Retirement planning is a daunting concept, so it’s no surprise a lot of people rely on rules of thumb to provide a quick sense of whether they’re on track or not.
The trouble is, today’s rock-bottom interest rates mean a lot of the old rules of thumb no longer work like they used to. (For more on the problems with low rates, see my WSJ Letter to the Editor.)
Take the well-known “4% rule,” which has been part of retirement planning for decades. That’s typically been what a retiree planning on a 30-year retirement could withdraw each year without running out of money. In other words, for a typical 60% bond/40% stock portfolio, a retiree could withdraw an inflation-adjusted 4% annually. For someone with $500,000 in their 401(k) Plan or IRA, that means they could take out $20,000 annually.
But now that rates have collapsed to historically low levels, that math may not work anymore. The portfolios don’t generate as much as they used to. So consensus has moved to recommend people withdraw only 3 ½% or even 3% annually to make sure they don’t deplete their funds too quickly. At 3%, that means withdrawing only $15,000 a year now from that $500,000 portfolio.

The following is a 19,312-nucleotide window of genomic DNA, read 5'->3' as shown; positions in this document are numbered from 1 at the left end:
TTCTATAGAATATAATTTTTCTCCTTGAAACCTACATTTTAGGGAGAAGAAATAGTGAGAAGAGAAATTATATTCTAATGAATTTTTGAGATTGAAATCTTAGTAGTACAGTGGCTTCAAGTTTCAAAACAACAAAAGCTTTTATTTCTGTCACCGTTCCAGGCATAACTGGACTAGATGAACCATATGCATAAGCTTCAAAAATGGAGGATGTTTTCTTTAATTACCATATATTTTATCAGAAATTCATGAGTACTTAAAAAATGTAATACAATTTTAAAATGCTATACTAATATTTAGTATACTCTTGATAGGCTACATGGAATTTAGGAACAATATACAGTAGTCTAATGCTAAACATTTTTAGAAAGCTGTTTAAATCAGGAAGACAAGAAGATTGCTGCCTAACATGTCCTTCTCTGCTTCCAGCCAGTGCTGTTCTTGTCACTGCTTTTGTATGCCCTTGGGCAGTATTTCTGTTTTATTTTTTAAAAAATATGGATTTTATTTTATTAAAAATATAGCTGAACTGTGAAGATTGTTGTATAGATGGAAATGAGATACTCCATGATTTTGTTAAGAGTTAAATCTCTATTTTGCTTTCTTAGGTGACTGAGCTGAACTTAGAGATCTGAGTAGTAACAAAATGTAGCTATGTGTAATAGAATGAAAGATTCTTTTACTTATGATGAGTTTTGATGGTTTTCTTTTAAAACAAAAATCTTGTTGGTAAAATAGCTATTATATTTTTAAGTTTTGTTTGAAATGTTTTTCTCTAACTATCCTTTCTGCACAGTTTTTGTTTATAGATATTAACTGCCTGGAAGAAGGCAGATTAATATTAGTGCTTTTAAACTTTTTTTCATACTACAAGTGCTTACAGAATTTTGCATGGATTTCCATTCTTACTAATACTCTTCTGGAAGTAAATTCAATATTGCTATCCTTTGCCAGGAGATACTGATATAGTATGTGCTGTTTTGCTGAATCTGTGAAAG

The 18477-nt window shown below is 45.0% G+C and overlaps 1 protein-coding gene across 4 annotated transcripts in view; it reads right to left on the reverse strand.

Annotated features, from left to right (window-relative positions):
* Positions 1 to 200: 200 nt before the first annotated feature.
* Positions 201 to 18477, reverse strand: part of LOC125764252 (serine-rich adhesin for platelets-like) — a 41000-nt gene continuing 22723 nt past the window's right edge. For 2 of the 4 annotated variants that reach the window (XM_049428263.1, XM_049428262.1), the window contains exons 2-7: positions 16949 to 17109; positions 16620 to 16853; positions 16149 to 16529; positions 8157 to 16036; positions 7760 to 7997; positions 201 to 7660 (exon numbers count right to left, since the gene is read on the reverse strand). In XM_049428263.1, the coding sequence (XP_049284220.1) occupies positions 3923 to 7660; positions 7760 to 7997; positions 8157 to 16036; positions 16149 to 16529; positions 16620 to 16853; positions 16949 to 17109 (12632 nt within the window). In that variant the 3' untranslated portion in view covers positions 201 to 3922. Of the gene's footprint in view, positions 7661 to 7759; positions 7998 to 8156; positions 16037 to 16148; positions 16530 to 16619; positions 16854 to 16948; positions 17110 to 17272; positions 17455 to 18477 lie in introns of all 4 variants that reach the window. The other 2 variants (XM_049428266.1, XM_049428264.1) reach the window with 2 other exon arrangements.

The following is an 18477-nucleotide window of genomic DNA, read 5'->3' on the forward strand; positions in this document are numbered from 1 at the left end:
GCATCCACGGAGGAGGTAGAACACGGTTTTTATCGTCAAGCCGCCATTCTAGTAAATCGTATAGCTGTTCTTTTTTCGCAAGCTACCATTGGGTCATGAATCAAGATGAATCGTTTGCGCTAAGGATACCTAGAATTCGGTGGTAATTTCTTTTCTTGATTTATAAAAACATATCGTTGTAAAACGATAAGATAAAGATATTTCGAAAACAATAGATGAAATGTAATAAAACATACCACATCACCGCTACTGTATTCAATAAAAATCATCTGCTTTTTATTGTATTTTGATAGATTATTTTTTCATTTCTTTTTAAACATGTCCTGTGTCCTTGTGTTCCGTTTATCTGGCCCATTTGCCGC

As a result, many people will now not have enough to maintain their expected standard of living in retirement.
What’s the answer? One wise move for healthy people is to delay taking their Social Security benefits to increase their monthly benefits. Delaying it to age 70 can increase it by 24% if your “Full Retirement Age” is 67. However, it was reported in 2018 that only 6% of women and 4% of men delayed taking their Social Security benefits to age 70. In fact, 31% of women and 27% of men claimed their benefit early, at age 62, reducing their benefit for life.
Another option is to take a portion of your 401(k) plan (or IRA) and purchase an immediate (or deferred) annuity. This will provide monthly lifetime income by taking advantage of “mortality credits”–especially for healthy people–and offers more income than many current bond yields or Certificate of Deposit (CD) rates.
These steps can all help to offset the damage of low rates, increase retirement income, and keep retirees from being a “reverse legacy”–becoming dependent on family members for financial help.
As Reverend Milton Wright, father of the aviation pioneer Wright brothers said: “All the money anyone needs is just enough to prevent one from being a burden on others”.